Remember that scene from “The Sound of Music,” when the children gather in Maria’s bedroom because they’re afraid of the thunderstorm outside? And she sings, “Raindrops on roses and whiskers on kittens… these are a few of my favorite things”?
Maria sings about a whole list of pleasant things for the children to think about “when the dog bites, when the bee stings, when [they’re] feeling sad.”
Apostle Paul gives us a similar list of things for us to think about, specifically “when we’re anxious about anything.”
Let’s read through the list, as we open up a series of articles that I’ll call, “Whiskers on Praiseworthy Kittens: Paul’s Favorite Anti-Anxious Things.”
A few of Paul’s favorite things
“Do not be anxious about anything, but in every situation, by prayer and petition, with thanksgiving, present your requests to God. And the peace of God, which transcends all understanding, will guard your hearts and your minds in Christ Jesus.
Finally, brothers and sisters, whatever is true, whatever is noble, whatever is right, whatever is pure, whatever is lovely, whatever is admirable – if anything is excellent or praiseworthy – think about such things.”
To kick off the series, here’s Paul’s list of things for us to think about so we may receive God’s peace in heart and mind – in exchange for our anxious feelings:
Things that are: True, Noble, Right, Pure, Lovely, Admirable, Excellent, and Praiseworthy.
Note that this is the list in the New International Version of the Holy Bible. Over the course of this series, when applicable, I’ll include vocabulary comparisons with other versions. For example, the English Standard Version and the New Living Translation use “Honorable” in place of “Noble”; the New King James Version uses “Just” in place of “Right.”
Now, as a fun exercise, here’s the list from the first verse of Maria’s song from “The Sound of Music” –
Raindrops on roses, whiskers on kittens, bright copper kettles, warm woolen mittens, brown paper packages tied up with strings.
Of course, the list rhymes, and it’s, well, cute.
But we’re dealing with real life here
Correct. Our lives can feel much more anxiety-ridden and worry-filled – and legit scary – than a thunderstorm outside a grand home.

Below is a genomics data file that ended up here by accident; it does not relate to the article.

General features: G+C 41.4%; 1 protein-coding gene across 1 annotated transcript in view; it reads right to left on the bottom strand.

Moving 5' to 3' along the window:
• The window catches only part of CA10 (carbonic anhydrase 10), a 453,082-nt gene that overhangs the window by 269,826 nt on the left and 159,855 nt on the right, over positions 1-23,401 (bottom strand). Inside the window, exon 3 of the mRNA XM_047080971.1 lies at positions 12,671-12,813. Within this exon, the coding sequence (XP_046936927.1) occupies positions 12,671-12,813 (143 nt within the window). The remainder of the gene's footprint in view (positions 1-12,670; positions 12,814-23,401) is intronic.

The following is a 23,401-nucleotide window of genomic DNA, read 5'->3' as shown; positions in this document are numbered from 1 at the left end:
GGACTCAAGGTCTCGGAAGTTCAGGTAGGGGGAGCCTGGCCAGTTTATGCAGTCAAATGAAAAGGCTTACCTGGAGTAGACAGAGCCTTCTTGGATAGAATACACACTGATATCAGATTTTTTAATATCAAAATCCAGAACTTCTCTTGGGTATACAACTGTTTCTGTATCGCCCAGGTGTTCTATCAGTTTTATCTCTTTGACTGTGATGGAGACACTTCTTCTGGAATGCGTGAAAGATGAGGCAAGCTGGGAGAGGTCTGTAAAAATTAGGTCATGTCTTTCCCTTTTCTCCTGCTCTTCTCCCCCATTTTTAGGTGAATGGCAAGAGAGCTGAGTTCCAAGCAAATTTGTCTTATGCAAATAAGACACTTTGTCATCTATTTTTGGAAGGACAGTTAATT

But sometimes we talk about getting through the difficult times in our lives as “weathering the storms.” When we remember to go to Scripture for guidance, we often go to passages such as Matthew 8:23-27, when Jesus calmed “a furious storm” that almost sank the boat he and his disciples were riding in.
And perhaps our own kids or nieces or nephews are afraid of thunder and have scurried into our arms for comfort. I remember hiding under my grandma’s covers when I was little and afraid.
The common thread here is having someone to run to, having arms to feel protected by, having someone tell us everything’s going to be OK.
We want a sense of safety. We want peace.
And we usually need it from someone.
Reflective Response: How to Use Paul’s Favorite Things to Receive God’s Peace
How can you receive God’s peace from a simple list of words? Especially when you’re freaking out?
Not to worry. This series will take you through each word, one at a time, prayerfully, and using Scripture. Some words may hit you differently when you’re going through different anxiety-provoking events in your life. Feel free to return to individual articles when you need to.
Ultimately, we’ll see that Paul’s list, taken as a whole, asks us to look at the One who embodies the whole list: Christ Jesus.
But that’s getting ahead of ourselves. For now:
- Make the effort to read through the list each day –
- And a few times each day!
- Try to commit the list to memory*
*If you’re terrible at memorizing words (like I am)… have you ever used a mnemonic to remember a list? That’s when you use the first letter of each item and substitute other words to create an easy-to-remember phrase or sentence.
For example, a well-known way to easily remember the names of the musical notes that are on the lines when you look at the upper set of lines on sheet music, is the sentence, “Every good boy does fine.” The names of the musical notes, in proper order, are E, G, B, D, F. See! I still remember that from kindergarten!
So, here are our first letters from Paul’s list (again, this exercise uses the NIV words): T, N, R, P, L, A, E, P
And here’s a sentence that I made up, that uses each of these letters:
“The naughty royal princess liked an evil prince.”
And if you’re wondering why I created a sentence featuring naughtiness and evil… it’s a reminder that we’ll be looking away from such things – and at such other things as Paul recommends.